Why you should care
Because for Czechs, the echoes of history still ring loud today.
For years, Jaromir Balda lived a mostly quiet life in the northern Czech Republic. But fueled by news reports and politicians spouting anti-immigrant diatribes on television, the 72-year-old developed outspoken political views. Balda began supporting the far-right Freedom and Direct Democracy Movement, and neighbors saw him drive around with a poster of an anti-immigrant politician in his car window.
Things got worse. Twice in the summer of 2017, Balda felled trees across a railway line near Prague. He left notes reading “Allahu Akbar” — “God is great” in Arabic — in a bungled attempt to blame Muslim immigrants. Both times trains plowed into the trees, though no one was hurt. Last year, he was sentenced to four years in jail, the first Czech person to be convicted on terrorism charges.
The Czech Republic and Slovakia were a single country for three-quarters of a century, 46 years of that locked together behind the Iron Curtain. Their languages, traditions and histories are closely intertwined. But when it comes to attitudes toward Muslims, Czechs and Slovaks take a very different view.
The Czech Republic is the least friendly country in Europe for Muslims, while Slovakia is nearly the friendliest in Eastern Europe.
A Pew Research poll conducted across 34 European countries between 2015 and 2017, at the height of Europe’s migrant crisis, found that just 12 percent of Czechs say they’d accept Muslims as members of their families. That and other surveys suggest that Czechs are far more hostile to Muslims than any other country in Europe. Of the 1,497 Slovaks surveyed, however, 47 percent said they’d willingly accept a Muslim as a family member. Of all participating post-Soviet states, only Croatia returned a higher acceptance rate.
In the 27 years since the two states split from their previous combined existence as Czechoslovakia, one has become far more tolerant than the other.
Czech Republic, or Czechia as it’s now officially known, has a small community of 11,000 well-integrated Muslims — 0.1 percent of the population. Just three mosques are open in the country, but Islamophobia is still rampant. The Czech government has refused to accept refugees, many of whom are Muslim, in the fallout of the 2015 migrant crisis.
Some academics have suggested the Czech opposition to Muslims is anchored to the country’s long history of invasion by larger, outside powers that kicked off in the early 17th century and continued for three hundred years under the Habsburgs.
The subjection continued until the collapse of the Austro-Hungarian Empire at the end of World War I. Thereafter, the First Czechoslovak Republic was formed, and for more than two decades enjoyed a precarious peace. With the rise of Nazi Germany in the 1930s, Czechs again faced outside threats, forced to cede territory to Germany in 1938 at the behest of European leaders and later occupied by the Nazis. With images of hundreds of thousands of immigrants walking into Europe dominating the media in 2015 and 2016, many on the country’s far-right linked the crisis to previous incursions on Czech territory.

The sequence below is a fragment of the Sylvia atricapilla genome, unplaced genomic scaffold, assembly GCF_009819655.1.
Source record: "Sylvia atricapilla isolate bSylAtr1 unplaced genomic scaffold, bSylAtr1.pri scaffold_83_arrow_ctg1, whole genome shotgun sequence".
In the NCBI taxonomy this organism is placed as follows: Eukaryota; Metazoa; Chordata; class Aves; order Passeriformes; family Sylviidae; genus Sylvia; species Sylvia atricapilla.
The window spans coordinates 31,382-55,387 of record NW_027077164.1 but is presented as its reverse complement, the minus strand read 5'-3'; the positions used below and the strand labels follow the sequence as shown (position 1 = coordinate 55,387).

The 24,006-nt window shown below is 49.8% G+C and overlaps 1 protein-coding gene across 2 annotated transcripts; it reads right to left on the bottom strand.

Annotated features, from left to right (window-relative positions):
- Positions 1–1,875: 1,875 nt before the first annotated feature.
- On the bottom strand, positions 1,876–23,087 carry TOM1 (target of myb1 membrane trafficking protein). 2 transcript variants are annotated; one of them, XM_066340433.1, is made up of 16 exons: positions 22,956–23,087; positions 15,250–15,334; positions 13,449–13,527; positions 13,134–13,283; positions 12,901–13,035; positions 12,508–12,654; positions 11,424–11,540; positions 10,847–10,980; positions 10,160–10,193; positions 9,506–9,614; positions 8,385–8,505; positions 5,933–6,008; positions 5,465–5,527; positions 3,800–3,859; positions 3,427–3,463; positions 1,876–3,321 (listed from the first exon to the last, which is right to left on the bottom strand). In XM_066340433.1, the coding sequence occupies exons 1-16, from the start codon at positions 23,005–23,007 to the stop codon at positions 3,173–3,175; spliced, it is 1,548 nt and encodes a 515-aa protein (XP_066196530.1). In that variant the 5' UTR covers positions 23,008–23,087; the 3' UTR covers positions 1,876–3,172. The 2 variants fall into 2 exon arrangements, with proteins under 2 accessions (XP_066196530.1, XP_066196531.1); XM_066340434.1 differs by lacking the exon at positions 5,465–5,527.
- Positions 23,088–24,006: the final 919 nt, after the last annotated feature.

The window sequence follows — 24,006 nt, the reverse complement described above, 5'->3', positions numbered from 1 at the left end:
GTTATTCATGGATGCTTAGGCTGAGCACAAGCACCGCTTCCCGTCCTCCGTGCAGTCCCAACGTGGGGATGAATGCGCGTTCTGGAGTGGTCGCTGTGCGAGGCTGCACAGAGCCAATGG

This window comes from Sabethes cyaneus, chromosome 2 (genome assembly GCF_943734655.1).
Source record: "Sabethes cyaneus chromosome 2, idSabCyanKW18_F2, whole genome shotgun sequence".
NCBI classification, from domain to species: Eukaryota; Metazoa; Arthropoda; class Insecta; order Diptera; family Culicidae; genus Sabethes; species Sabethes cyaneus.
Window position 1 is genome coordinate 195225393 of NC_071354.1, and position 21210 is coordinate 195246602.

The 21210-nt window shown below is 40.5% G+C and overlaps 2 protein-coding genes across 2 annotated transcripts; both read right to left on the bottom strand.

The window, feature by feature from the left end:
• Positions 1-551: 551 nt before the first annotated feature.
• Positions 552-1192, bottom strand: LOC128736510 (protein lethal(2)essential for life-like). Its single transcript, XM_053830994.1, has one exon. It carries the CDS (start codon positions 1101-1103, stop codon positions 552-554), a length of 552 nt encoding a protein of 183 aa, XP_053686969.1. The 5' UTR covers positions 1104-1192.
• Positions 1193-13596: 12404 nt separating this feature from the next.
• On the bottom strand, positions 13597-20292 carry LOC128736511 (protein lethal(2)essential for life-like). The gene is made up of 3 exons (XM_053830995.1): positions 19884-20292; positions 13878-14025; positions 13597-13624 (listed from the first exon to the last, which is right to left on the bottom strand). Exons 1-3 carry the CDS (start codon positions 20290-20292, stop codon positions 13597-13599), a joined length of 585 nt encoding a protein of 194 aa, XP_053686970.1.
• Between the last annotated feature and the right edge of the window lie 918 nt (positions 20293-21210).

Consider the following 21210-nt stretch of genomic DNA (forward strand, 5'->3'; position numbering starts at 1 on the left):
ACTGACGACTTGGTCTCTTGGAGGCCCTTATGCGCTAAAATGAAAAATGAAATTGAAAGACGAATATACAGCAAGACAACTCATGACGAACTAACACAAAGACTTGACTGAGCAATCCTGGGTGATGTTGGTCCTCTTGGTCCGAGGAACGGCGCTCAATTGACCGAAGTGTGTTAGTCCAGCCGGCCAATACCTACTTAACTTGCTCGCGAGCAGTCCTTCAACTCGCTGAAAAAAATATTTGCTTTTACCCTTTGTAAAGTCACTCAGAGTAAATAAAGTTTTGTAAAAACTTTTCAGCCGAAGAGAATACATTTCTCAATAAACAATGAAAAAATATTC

“It was unscrupulously whipped up by commercial media,” says the University of Glasgow’s Jan Čulík of the anti-migrant sentiment. The media “have given wide coverage to Islamist attacks in Western Europe, but almost no coverage to extreme right-wing attacks against refugees.”
Slovaks, for their part, don’t seem to be as easily wound up. Though it hasn’t escaped the overwhelmingly anti-immigrant rhetoric that’s dominated political discussions in recent years, Slovakia has accepted some refugees and in 2018 claimed it would house Iraqi Christian asylum seekers and a small number of Syrian orphans (though that, say observers, has yet to happen). Slovakia has also helped its neighbor Austria temporarily house refugees during processing periods.
“The mainstream media used to report on Muslim-related issues in a very simplifying and often biased manner,” says Mohamad Safwan Hasna, president of the Islamic Foundation in Slovakia. “But I must say that this has greatly improved in recent years and during the so-called migration crisis they were actually somewhat fair. Since then the main source of anti-Muslim sentiment are politicians and fake news outlets.”
While Slovaks, like Czechs, suffered foreign rule for centuries, they haven’t had to live under the same perceived historical threat posed by Germany and appear to be more outward-looking. Slovakia joined the Euro currency in 2009 (the Czech Republic has not) and in recent years liberal, pro-human rights politicians have come to the fore.
“The difference in attitudes in Czech Republic and Slovakia is that Slovakia now has a liberal-minded president, Zuzana Čaputová, who openly espouses human rights,” says Čulík. “The Czech Republic, on the other hand, has President Miloš Zeman, a populist, who has been whipping up hatred against Muslims and who has repeatedly said that Islam is a criminal ideology.”
While Slovakia may be more accepting of Muslims and immigrants than its neighbors, it’s by no means a sanctuary. Islam is banned from being taught in schools and there isn’t a single mosque in the whole country to serve Slovakia’s 5,000 Muslims. “Yes, it is much better compared to [the] Czech Republic,” says Hasna of the Pew Research findings, “but it is still a horrible result.”
In fact, experts say Slovakia has many more extremist parties than its northern neighbor. Ex-Prime Minister Robert Fico averred in 2016 that “Islam has no place in this country.” But Fico — who was charged last month for his racist comments against the country’s Roma minority — is no longer commanding the spotlight as in the past. That could be a hopeful sign for Slovakia’s Muslims.